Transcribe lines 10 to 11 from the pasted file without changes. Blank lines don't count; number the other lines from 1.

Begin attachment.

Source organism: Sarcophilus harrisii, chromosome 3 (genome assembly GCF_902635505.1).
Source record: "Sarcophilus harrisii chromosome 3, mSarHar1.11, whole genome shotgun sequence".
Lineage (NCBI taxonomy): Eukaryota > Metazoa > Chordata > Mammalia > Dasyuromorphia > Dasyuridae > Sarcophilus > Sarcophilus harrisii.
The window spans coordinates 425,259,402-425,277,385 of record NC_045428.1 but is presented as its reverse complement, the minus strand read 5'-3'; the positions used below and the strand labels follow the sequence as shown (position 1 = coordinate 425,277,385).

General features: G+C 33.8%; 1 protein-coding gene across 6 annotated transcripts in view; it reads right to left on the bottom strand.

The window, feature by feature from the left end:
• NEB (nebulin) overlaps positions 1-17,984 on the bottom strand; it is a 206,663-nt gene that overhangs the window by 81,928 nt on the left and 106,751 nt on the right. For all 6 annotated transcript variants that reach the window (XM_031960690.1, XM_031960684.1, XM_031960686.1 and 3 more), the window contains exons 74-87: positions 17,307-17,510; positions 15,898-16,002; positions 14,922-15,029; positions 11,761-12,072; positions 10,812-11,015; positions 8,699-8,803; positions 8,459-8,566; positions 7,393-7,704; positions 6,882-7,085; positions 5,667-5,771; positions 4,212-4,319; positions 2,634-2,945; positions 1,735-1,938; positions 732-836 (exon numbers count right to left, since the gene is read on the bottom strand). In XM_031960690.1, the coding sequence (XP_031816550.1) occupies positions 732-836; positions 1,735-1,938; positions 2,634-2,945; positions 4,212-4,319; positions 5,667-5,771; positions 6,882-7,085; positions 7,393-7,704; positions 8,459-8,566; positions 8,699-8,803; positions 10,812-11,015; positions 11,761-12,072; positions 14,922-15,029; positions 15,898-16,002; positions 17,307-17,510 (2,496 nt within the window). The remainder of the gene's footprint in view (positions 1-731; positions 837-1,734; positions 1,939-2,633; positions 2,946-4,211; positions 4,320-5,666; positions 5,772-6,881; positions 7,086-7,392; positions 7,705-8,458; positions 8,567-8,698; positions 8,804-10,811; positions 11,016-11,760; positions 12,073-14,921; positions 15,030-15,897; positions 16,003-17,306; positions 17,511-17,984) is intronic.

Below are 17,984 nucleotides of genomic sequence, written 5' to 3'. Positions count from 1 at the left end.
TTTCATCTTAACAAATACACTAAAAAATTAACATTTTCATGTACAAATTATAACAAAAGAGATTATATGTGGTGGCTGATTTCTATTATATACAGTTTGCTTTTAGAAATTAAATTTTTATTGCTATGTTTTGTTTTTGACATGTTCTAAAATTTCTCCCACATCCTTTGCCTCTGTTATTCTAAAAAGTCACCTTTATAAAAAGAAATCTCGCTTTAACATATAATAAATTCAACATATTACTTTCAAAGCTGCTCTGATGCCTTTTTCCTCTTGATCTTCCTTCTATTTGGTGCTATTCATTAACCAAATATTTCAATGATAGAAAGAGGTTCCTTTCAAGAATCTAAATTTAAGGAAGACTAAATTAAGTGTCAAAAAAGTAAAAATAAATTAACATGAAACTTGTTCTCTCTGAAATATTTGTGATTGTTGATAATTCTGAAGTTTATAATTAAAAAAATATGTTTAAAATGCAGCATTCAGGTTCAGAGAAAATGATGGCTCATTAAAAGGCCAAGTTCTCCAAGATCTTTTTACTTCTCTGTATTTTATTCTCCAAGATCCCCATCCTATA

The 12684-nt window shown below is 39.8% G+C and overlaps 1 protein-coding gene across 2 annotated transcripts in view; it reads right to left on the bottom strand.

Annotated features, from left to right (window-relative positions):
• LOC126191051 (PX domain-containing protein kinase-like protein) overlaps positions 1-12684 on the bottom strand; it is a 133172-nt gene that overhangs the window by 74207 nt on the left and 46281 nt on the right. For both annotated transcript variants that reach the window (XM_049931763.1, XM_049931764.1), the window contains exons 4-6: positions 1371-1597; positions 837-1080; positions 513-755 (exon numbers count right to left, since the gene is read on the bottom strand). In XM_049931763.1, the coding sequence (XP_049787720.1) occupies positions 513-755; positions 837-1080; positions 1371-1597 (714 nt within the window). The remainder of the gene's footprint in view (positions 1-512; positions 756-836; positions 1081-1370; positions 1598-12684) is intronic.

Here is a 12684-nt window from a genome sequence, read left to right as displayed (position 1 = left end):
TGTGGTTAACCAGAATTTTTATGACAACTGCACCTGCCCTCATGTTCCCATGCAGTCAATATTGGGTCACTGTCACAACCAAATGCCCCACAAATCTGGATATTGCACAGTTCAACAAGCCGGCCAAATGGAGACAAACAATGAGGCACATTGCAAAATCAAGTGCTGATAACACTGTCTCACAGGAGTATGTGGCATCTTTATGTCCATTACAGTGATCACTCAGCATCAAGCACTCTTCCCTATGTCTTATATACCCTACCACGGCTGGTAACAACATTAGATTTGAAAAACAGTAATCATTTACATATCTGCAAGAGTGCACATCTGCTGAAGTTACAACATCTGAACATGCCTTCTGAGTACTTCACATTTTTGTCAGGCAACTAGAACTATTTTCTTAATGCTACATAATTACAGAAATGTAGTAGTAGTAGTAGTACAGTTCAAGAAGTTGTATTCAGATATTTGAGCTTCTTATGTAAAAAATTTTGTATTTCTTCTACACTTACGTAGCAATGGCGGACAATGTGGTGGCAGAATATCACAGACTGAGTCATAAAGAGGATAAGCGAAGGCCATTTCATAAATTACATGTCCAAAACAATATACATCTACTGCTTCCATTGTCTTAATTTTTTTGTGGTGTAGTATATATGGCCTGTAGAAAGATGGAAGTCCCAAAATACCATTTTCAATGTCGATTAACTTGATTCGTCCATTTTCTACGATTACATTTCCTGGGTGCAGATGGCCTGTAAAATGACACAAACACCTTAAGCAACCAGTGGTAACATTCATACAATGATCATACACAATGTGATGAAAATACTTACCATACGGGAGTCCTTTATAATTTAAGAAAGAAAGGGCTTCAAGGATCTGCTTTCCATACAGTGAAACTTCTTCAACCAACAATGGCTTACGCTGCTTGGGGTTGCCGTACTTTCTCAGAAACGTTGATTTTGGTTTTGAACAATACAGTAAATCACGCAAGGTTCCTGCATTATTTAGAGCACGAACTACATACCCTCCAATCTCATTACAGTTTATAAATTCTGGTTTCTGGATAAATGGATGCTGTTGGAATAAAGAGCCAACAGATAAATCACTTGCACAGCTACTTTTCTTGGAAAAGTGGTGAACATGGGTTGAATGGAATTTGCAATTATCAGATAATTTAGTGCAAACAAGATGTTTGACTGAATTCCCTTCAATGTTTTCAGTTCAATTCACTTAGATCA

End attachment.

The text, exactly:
The 12684-nt window shown below is 39.8% G+C and overlaps 1 protein-coding gene across 2 annotated transcripts in view; it reads right to left on the bottom strand.

Annotated features, from left to right (window-relative positions):